So you’ve done your detective work, but you still don’t know what’s wrong. It’s probably time to call in some expert help. However, before contacting support, you might want to spend some time carefully documenting the issue your website is having. Being thorough now will make it easier for tech support to get you a solution quickly.

      First, try to reproduce the issue. A problem that can’t be copied will be much more challenging to solve. If you’re able to consistently trigger the issue, you can provide more information to the DreamHost tech.

      If you’re unable to recreate the exact circumstances, try to accomplish the task in other ways. Now might be an excellent time to explore the forums. Another user may have some helpful insight or creative suggestions for how to reproduce your problem.

      You don’t need to be a tech expert to document complex issues. Just use precise language to describe what you see in as much detail as possible. If you’re vague or inaccurate, you’ll likely end up having more back and forth with the support agent.

      DreamHost’s Contact Support form improperly filled out.

      Once you’ve put together a detailed description of the issue, you’ll want to compile your website’s recent history. Identify which domain is having problems and what Content Management System (CMS) you’re using. Include any changes you made, no matter how innocent they seem — even installing a new theme or plugin can sometimes create problems.

      Additionally, you’ll want to take screenshots of what you see to support your description. A picture is worth a thousand words, especially in tech support! Bonus points apply if you can grab some video while you’re at it.

      After you’ve thoroughly documented your problem, you’ll need to gather your account information. Have your domain name and the last four digits of your password handy.

      Step 3: Contact the DreamHost Tech Support Team

      Now it’s time to contact DreamHost’s award-winning, in-house support team. You can access a technical support specialist by email or live chat. If you’re an existing customer, both of these options will be available to you through your panel on the Contact Support page. If you’re unable to log in to your DreamHost account for any reason, you’ll need to contact support using the online contact form.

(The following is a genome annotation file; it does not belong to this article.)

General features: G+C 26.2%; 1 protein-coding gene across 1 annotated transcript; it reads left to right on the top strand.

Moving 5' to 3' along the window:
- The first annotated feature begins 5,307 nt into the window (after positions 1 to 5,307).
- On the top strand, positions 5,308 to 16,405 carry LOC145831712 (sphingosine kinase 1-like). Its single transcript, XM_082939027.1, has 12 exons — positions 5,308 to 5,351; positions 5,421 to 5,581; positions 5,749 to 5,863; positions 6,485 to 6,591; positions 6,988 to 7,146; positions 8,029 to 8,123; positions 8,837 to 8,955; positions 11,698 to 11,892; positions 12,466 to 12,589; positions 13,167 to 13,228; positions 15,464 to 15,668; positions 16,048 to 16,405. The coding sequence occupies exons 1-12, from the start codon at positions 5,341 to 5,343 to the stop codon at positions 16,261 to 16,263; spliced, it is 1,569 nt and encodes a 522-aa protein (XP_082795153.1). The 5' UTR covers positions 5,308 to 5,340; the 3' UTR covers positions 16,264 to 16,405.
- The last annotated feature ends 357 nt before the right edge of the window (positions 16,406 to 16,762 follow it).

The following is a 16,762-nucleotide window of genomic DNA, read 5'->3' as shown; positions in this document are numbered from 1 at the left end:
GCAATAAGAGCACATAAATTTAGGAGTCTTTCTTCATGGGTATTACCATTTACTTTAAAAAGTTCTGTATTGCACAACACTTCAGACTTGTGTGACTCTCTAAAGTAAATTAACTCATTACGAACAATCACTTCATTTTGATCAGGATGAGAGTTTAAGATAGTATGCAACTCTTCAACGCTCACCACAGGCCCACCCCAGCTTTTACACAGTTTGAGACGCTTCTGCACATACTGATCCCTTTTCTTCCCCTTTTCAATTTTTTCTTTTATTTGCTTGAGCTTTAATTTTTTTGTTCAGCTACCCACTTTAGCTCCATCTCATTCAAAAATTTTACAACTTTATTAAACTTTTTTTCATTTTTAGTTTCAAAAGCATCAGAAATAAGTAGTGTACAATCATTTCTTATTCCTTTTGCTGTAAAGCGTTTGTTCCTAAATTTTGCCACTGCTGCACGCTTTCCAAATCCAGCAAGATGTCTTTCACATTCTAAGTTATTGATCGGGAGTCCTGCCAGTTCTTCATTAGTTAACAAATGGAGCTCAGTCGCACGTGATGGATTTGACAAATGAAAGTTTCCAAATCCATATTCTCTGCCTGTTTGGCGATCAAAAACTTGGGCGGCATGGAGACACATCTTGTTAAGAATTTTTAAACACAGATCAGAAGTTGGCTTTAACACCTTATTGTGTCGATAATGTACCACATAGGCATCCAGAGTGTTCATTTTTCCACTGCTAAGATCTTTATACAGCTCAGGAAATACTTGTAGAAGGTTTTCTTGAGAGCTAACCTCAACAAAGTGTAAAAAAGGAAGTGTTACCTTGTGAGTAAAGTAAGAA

No matter which avenue you choose to get in touch, you’ll start by filling out the Contact Support form. Remember all that information we asked you to gather in the first two steps? Plug it into the form. Include your detailed description of the problem, as well as any methods you’ve tried to fix it.

      Live chat is available from 5:30 am–9:30 pm Pacific time, seven days a week. The service is available in Spanish as well. After filling out the Contact Support box, click on the Chat now button and wait for an agent to join.

      Alt-text: DreamHost’s Live Chat feature.

      Once the chat is complete, you can review it in the Contact Support page’s Recent Messages section. Keep in mind that while it may be convenient, live chat is best suited for situations with a quick fix. If your issue is more complicated, the chat agent may ask you to open a ticket via email, as this is the preferred method for contacting support.

      You can create a ticket the same way you access the live chat. The only difference is that you’ll click on the Submit a ticket button after you’ve filled out the Contact Support form.

      Once you’ve submitted your ticket, it will appear under Open Tickets. You can withdraw it if you solve the issue independently and no longer need help from tech support. Otherwise, you’ll be able to view your conversation here. 

      Step 4: Request a Callback if Necessary

      After support resolves your issue, you can still refer back to the conversation if needed. You can find the closed ticket in the Support History section of DreamPanel. You’ll also find any other messages from DreamHost here.

      The support history section of DreamPanel.

      If you need to submit a file, you can do so by selecting the Attach files link at the bottom of the form. If you prefer, you can send the file via SFTP to your DreamHost server. Just be sure to explain what you’ll be uploading and where you uploaded it.

      DreamHost’s support team doesn’t typically operate over the phone. However, callbacks may be available to you, depending on your plan. You can choose to add three callbacks per month to any plan for an additional fee.

      To access phone support, check the Request a callback box when you submit your ticket.


      The option to request a callback when contacting DreamHost tech support.